Contempt Economist: ICT gives clean chit to journalists Roberts, Gifford

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Clearing the contempt of court charge facing the two journalists of The Economist, a prestigious UK-based weekly, the International Crimes Tribunal-1 on Sunday disposed of the case with some observations.

 

The two journalists of The Economist given clean chit are Adam Roberts, South Asia bureau chief, and Rob Gifford, an Asia specialist.

 

“There is no proof of involvement in the act of hacking and also find no substantial material in connection with the allegation against the two journalists,” said the tribunal. “So, the case is disposed of with some observations.”

 

The tribunal’s observations are: Journalists are barred from directly contacting the ICT judges in connection with the cases and asked them to refrain from scandalizing the war crimes tribunal with news collected from illegal sources; information about the cases can be procured from the engaged lawyers; and the information relating to the ICT is also available with its registrar.

 

On December 6 last year, his email and Skype accounts were hacked, Justice M Nizamul Huq, then chairman of the three member tribunal, issued a notice asking the two journalists of The Economist to explain why contempt proceedings should not be drawn against them for interfering in the ongoing war crimes trial and breaching the privacy of its chairman by hacking his email and Skype accounts.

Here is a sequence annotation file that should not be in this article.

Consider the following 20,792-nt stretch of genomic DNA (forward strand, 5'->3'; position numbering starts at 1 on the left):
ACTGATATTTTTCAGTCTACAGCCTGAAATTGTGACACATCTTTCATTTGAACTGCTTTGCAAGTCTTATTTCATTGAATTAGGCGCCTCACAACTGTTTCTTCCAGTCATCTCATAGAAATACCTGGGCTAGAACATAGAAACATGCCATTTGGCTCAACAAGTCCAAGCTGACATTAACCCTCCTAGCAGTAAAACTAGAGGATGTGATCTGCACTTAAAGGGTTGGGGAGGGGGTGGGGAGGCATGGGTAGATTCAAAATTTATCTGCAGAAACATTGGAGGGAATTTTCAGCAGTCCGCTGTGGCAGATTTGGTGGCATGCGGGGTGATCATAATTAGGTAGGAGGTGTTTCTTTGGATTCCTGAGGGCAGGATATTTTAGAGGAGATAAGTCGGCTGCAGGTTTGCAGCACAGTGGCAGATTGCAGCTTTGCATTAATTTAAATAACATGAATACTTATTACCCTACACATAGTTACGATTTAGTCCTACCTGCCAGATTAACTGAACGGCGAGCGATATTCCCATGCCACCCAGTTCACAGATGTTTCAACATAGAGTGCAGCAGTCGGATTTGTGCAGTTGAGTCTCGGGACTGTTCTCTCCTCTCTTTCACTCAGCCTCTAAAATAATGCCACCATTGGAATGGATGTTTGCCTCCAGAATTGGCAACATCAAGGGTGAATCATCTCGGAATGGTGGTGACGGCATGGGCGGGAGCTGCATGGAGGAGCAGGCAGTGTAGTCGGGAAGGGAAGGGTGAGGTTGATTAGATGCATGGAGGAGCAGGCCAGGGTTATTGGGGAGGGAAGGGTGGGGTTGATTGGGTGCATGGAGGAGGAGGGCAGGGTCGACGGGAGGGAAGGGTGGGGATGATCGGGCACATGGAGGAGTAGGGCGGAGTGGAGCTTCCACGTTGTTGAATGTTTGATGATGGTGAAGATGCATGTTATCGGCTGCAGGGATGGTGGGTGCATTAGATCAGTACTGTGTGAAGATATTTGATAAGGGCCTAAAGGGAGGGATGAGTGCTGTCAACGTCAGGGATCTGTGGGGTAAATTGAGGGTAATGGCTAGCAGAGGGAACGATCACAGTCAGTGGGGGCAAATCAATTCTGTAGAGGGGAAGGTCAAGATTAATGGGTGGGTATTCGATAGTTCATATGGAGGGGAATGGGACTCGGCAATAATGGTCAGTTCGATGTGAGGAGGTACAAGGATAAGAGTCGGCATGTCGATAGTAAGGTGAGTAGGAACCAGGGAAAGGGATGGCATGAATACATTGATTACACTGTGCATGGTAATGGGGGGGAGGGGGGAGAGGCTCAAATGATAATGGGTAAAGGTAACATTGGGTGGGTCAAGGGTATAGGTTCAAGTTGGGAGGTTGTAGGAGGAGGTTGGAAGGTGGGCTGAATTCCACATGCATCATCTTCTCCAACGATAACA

Considering such acts as a serious breach of privacy, the tribunal notice had said hacking computer, email and Skype accounts, and obtaining confidential information from the ICT chairman illegally tantamount to influencing a judge of the Supreme Court of Bangladesh.

 

In the notice, Justice Nizam had further said a caller from The Economist asked him questions regarding his exchanges with Dr Ahmed Ziauddin, an expatriate Bangladeshi academic living in Brussels, regarding the trial. No one can ask a presiding judge about an ongoing trial that amounts to a serious offence.

 

The contempt of court notice was served under section 11 (4) of the International Crimes (Tribunals) Act 1973.

 

Within five days of issuing the contempt notice, ICT-1 chairman Justice Nizam resigned amid controversy over the leak of his Skype conversation with an expatriate Bangladeshi legal expert.

 

Barrister Mustafizur Rahman Khan appeared for the two journalists working for The Economist.

Source: UNBConnect

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